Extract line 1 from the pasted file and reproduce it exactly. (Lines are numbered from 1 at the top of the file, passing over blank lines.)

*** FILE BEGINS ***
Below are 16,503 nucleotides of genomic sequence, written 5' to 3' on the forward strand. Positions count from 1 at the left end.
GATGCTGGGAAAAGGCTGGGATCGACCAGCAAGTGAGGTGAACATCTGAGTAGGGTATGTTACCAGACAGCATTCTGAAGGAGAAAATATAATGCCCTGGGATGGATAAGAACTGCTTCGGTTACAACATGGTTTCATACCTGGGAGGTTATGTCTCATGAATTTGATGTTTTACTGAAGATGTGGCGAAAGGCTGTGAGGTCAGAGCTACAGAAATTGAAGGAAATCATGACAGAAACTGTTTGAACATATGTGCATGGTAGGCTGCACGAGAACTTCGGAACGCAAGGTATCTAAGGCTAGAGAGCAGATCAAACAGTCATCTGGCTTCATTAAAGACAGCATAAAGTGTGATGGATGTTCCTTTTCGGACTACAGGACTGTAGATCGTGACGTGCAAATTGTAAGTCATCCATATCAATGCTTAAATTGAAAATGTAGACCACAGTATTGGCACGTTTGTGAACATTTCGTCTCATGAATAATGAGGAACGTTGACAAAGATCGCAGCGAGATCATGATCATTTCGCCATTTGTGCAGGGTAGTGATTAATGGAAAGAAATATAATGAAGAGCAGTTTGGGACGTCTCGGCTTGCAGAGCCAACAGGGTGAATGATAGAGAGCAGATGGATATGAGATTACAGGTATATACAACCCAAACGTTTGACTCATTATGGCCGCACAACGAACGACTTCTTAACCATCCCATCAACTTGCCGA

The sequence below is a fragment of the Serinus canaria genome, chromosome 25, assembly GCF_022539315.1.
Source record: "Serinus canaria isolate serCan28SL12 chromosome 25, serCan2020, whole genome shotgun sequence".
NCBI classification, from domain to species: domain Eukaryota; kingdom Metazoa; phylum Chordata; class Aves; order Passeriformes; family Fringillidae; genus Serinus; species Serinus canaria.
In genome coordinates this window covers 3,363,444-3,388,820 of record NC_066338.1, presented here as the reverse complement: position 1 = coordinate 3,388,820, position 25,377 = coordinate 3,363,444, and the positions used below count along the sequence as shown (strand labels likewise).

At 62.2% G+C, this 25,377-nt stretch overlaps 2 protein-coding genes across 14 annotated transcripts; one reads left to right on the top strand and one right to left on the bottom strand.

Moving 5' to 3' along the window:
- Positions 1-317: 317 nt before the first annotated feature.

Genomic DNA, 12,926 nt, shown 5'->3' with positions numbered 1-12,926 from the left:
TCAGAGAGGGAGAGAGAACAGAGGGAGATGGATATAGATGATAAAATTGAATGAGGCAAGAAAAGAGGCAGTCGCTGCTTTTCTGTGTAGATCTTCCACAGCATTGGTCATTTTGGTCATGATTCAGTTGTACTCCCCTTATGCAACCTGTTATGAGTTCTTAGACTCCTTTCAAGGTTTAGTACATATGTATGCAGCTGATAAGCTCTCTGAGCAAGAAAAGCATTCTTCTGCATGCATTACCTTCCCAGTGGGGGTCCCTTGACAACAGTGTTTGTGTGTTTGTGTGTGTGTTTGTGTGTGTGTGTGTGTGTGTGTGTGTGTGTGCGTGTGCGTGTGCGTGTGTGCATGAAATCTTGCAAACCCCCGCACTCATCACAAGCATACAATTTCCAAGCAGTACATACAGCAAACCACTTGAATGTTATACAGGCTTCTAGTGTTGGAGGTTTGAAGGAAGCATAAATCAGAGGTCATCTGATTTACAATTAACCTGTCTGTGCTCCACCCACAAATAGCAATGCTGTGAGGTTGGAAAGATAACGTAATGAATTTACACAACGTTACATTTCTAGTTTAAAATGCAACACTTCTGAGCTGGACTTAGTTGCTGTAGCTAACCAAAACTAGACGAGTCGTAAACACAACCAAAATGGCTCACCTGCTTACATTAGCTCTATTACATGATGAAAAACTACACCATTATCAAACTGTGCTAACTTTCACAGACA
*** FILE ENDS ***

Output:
Below are 16,503 nucleotides of genomic sequence, written 5' to 3' on the forward strand. Positions count from 1 at the left end.